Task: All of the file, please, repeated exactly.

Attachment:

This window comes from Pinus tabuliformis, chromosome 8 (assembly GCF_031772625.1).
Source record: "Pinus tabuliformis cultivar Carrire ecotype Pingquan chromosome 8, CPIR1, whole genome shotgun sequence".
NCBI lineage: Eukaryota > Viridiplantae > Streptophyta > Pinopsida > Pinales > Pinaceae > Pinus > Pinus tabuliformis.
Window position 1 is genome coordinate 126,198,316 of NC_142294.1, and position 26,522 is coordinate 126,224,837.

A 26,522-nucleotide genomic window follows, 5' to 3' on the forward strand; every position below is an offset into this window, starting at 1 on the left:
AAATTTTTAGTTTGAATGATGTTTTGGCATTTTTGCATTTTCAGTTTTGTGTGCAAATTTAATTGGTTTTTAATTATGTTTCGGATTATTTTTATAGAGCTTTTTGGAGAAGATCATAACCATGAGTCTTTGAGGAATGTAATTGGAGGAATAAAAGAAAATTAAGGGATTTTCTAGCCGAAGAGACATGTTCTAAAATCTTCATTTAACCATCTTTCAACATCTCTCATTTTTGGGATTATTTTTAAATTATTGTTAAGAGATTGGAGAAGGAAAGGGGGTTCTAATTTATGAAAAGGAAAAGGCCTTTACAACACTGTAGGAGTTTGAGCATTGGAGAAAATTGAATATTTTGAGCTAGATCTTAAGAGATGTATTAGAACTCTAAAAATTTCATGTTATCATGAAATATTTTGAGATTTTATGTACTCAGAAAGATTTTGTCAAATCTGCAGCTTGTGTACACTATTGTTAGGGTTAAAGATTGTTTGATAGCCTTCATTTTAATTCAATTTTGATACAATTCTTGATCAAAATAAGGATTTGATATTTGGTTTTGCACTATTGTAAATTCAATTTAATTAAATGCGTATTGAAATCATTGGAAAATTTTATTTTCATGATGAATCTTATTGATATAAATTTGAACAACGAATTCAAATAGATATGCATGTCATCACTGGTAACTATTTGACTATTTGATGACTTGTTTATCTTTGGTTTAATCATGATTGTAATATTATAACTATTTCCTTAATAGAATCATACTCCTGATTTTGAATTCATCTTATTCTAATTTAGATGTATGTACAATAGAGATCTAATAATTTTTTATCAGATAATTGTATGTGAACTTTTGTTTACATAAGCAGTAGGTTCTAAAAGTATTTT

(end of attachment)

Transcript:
This window comes from Pinus tabuliformis, chromosome 8 (assembly GCF_031772625.1).
Source record: "Pinus tabuliformis cultivar Carrire ecotype Pingquan chromosome 8, CPIR1, whole genome shotgun sequence".
NCBI lineage: Eukaryota > Viridiplantae > Streptophyta > Pinopsida > Pinales > Pinaceae > Pinus > Pinus tabuliformis.
Window position 1 is genome coordinate 126,198,316 of NC_142294.1, and position 26,522 is coordinate 126,224,837.

A 26,522-nucleotide genomic window follows, 5' to 3' on the forward strand; every position below is an offset into this window, starting at 1 on the left:
AAATTTTTAGTTTGAATGATGTTTTGGCATTTTTGCATTTTCAGTTTTGTGTGCAAATTTAATTGGTTTTTAATTATGTTTCGGATTATTTTTATAGAGCTTTTTGGAGAAGATCATAACCATGAGTCTTTGAGGAATGTAATTGGAGGAATAAAAGAAAATTAAGGGATTTTCTAGCCGAAGAGACATGTTCTAAAATCTTCATTTAACCATCTTTCAACATCTCTCATTTTTGGGATTATTTTTAAATTATTGTTAAGAGATTGGAGAAGGAAAGGGGGTTCTAATTTATGAAAAGGAAAAGGCCTTTACAACACTGTAGGAGTTTGAGCATTGGAGAAAATTGAATATTTTGAGCTAGATCTTAAGAGATGTATTAGAACTCTAAAAATTTCATGTTATCATGAAATATTTTGAGATTTTATGTACTCAGAAAGATTTTGTCAAATCTGCAGCTTGTGTACACTATTGTTAGGGTTAAAGATTGTTTGATAGCCTTCATTTTAATTCAATTTTGATACAATTCTTGATCAAAATAAGGATTTGATATTTGGTTTTGCACTATTGTAAATTCAATTTAATTAAATGCGTATTGAAATCATTGGAAAATTTTATTTTCATGATGAATCTTATTGATATAAATTTGAACAACGAATTCAAATAGATATGCATGTCATCACTGGTAACTATTTGACTATTTGATGACTTGTTTATCTTTGGTTTAATCATGATTGTAATATTATAACTATTTCCTTAATAGAATCATACTCCTGATTTTGAATTCATCTTATTCTAATTTAGATGTATGTACAATAGAGATCTAATAATTTTTTATCAGATAATTGTATGTGAACTTTTGTTTACATAAGCAGTAGGTTCTAAAAGTATTTT